Rapid collagen peptide mass fingerprinting as a tool to authenticate Pleuronectiformes in the food industry
AffiliationUniversity of York; University of Chester
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AbstractReliable species identification of specimens in the food chain is crucial for detecting mislabelling fraud. While visual identification, DNA-analyses, and proteomic approaches have been used in the past, this research provides an alternative proteomic technique that has been trialled here to identify tissue samples from species within the order Pleuronectiformes (flatfish). Previously, archaeological research has used peptide mass fingerprinting to identify fish remains to species by extracting collagen Type I preserved in bones. As this type of collagen can also be found in the fins, skin and muscle of fishes (types of tissue that can be found throughout the food chain), collagen peptide mass fingerprinting has been applied here to identify modern fish specimens to species. In this study, MALDI-ToF MS peptide fingerprints are obtained from enzymatic digestion of collagen Type I from fin (or skin if fin was not available) and muscle tissues from six specimens of Pleuronectiformes. Using the already available diagnostic collagen peptide biomarkers for flatfish, all six specimens could be identified to the correct species for each of the tissue types. We recommend using this rapid approach for future screenings of modern flatfish in the food chain to detect mislabelling fraud, and also in more general applications of modern ecological studies of this order. It is likely that the methods can be applied to other Actinopterygian fishes.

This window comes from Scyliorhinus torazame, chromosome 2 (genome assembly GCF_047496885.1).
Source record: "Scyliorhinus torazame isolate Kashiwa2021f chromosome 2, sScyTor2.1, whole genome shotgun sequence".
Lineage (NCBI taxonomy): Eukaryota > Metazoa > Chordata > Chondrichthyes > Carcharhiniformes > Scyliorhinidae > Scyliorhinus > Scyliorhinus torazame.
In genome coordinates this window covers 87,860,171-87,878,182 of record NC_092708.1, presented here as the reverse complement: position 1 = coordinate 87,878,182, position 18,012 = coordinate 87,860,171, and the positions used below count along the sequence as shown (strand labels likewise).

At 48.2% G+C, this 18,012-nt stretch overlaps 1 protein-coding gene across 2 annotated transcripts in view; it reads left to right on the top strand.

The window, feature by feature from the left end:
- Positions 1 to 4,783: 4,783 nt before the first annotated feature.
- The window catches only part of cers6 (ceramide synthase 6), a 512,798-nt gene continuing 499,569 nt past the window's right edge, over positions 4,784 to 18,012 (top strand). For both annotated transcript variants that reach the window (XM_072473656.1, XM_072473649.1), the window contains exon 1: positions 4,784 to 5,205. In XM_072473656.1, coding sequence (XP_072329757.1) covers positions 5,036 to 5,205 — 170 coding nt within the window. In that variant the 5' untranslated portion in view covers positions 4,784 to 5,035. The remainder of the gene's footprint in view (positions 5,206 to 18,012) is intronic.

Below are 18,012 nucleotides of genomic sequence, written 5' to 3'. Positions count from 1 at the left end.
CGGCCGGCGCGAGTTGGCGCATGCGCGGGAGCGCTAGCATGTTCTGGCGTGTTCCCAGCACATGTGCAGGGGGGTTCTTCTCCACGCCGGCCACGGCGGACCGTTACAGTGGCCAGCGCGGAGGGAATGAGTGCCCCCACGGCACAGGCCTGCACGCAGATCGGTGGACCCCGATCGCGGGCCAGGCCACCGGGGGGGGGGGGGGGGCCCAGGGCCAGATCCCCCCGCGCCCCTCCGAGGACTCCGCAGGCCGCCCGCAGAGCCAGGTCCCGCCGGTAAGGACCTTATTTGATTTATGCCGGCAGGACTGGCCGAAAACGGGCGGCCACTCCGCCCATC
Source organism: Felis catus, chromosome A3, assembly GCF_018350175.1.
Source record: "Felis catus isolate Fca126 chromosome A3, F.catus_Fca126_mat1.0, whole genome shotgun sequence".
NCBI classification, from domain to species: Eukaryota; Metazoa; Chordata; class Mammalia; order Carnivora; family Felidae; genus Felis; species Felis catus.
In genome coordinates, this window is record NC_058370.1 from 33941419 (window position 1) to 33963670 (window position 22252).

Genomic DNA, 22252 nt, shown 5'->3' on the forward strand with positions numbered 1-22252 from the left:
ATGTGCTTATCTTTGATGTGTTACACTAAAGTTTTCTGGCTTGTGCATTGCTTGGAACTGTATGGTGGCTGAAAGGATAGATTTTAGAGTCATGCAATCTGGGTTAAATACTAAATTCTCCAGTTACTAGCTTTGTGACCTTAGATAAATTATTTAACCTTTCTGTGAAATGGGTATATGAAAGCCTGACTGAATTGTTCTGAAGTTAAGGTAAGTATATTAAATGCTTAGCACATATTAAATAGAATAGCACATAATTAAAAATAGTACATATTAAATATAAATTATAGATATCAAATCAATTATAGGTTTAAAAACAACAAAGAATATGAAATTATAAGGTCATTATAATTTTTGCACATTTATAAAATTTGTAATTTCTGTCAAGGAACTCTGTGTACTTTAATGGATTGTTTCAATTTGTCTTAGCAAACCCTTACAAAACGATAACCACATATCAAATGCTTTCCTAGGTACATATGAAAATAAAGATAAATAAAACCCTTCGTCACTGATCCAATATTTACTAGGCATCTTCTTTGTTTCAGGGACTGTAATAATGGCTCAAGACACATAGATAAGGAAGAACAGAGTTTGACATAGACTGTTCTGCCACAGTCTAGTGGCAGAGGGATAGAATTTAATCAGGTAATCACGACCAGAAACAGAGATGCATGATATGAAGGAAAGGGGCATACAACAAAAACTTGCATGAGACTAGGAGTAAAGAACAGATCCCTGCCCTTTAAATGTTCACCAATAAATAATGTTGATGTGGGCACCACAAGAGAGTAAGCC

CitationDierickx, K., Presslee, S., & Harvey, V. L. (2023). Rapid collagen peptide mass fingerprinting as a tool to authenticate Pleuronectiformes in the food industry. Food Control, 148, 109680. https://doi.org/10.1016/j.foodcont.2023.109680
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